The 30-year fixed-rate mortgage finished out 2015 breaking above the 4 percent mark. It was the first time in five months the rate edged above 4 percent.
“In the final week of 2015, Treasury yields jumped reacting in part to strong consumer confidence in December,” says Sean Becketti, Freddie Mac’s chief economist. “In response, the 30-year mortgage rate rose 5 basis points to 4.01 percent, ending a five-month span below 4 percent. After averaging 3.9 percent in the fourth quarter of 2015, we expect the 30-year mortgage rate to average 4.7 percent for the fourth quarter of 2016.”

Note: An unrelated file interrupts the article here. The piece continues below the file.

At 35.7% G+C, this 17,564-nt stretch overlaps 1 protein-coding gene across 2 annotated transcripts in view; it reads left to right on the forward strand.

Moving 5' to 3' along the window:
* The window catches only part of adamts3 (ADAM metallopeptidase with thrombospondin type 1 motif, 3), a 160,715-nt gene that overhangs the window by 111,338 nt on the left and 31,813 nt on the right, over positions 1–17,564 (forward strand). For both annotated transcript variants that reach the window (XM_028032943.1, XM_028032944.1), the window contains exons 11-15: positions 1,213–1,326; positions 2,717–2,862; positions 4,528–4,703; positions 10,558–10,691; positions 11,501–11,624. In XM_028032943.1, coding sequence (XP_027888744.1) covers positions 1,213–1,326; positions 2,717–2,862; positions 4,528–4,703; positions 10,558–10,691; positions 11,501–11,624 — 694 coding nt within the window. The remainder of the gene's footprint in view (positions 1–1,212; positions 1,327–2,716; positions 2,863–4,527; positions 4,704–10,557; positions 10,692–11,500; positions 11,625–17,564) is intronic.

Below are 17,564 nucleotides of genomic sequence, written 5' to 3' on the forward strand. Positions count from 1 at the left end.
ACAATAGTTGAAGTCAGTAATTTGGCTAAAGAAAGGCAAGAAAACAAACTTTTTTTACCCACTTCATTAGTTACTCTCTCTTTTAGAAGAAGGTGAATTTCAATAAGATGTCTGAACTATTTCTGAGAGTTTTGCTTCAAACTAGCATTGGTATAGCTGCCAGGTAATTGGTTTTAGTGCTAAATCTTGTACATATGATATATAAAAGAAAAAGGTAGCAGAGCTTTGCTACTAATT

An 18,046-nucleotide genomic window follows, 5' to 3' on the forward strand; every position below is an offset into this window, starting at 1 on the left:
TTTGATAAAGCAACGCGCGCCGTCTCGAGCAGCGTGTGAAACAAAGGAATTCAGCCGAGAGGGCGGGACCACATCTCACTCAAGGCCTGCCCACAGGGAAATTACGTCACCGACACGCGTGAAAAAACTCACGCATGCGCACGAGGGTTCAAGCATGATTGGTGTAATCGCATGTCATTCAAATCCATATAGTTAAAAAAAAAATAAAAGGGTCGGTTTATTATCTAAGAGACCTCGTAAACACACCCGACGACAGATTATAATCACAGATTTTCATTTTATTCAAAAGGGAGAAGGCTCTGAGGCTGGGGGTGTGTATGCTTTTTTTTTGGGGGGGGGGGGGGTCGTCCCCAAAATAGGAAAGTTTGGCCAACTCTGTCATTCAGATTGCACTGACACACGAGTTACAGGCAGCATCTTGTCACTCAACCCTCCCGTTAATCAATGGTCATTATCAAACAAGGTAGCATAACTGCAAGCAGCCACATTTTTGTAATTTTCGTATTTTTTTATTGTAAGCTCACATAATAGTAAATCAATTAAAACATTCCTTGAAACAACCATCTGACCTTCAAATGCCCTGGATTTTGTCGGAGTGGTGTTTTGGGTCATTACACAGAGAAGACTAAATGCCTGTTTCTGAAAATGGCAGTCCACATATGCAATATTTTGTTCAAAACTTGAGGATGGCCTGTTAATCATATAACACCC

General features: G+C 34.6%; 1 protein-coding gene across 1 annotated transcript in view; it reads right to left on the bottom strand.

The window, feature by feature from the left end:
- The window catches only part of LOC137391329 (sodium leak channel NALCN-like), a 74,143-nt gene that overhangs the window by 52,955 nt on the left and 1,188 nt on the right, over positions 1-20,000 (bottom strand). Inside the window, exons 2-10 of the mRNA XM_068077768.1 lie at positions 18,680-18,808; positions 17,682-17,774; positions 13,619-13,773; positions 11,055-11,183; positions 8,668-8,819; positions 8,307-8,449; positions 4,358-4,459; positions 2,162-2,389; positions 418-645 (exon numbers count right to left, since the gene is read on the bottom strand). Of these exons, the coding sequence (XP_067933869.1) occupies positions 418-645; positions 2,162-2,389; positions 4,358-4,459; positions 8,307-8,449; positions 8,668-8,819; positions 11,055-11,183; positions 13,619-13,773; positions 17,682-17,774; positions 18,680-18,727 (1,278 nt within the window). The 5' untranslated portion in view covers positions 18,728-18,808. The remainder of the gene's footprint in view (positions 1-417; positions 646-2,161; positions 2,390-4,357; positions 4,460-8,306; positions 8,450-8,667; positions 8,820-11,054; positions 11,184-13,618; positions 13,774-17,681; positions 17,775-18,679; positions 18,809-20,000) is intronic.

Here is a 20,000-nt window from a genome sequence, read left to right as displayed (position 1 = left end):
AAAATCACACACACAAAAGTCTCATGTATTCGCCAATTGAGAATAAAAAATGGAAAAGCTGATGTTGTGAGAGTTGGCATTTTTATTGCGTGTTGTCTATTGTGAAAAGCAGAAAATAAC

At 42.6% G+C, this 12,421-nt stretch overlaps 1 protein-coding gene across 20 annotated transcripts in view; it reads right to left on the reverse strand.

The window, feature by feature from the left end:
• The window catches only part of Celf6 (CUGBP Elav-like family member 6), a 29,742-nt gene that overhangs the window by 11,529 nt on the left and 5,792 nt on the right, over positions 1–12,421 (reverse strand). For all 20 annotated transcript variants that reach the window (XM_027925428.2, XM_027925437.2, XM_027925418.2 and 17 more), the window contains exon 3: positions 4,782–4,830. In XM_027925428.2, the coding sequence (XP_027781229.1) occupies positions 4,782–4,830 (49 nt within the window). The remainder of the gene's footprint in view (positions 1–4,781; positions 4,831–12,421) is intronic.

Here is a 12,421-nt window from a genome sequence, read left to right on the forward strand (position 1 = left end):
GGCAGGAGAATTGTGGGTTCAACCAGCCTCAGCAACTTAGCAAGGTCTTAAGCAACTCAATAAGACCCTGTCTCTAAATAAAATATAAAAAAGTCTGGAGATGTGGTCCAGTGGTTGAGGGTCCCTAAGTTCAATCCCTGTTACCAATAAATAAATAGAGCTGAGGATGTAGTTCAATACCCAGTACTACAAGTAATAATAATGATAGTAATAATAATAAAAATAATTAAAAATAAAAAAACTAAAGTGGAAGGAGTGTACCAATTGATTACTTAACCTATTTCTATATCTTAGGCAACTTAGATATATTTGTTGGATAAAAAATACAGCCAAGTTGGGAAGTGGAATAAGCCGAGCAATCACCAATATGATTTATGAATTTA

Freddie Mac reported the following national averages with mortgage rates for the week ending Dec. 31, 2015:
- 30-year fixed-rate mortgages: averaged 4.01 percent, with an average 0.6 point, rising from the previous week’s 3.96 percent average. A year ago, 30-year rates averaged 3.87 percent.
- 15-year fixed-rate mortgages: averaged 3.24 percent, with an average 0.6 point, increasing from 3.22 percent the previous week. A year ago at this time, 15-year rates averaged 3.15 percent.
- 5-year Treasury-indexed hybrid adjustable-rate mortgages: averaged 3.08 percent, with an average 0.4 point, up from 3.06 percent the previous week. Last year at this time, 5-year ARMs averaged 3.01 percent.
- 1-year ARMs: averaged 2.68 percent, with an average 0.2 point, holding the same as last week. A year ago, 1-year ARMs averaged 2.40 percent.
Source: Freddie Mac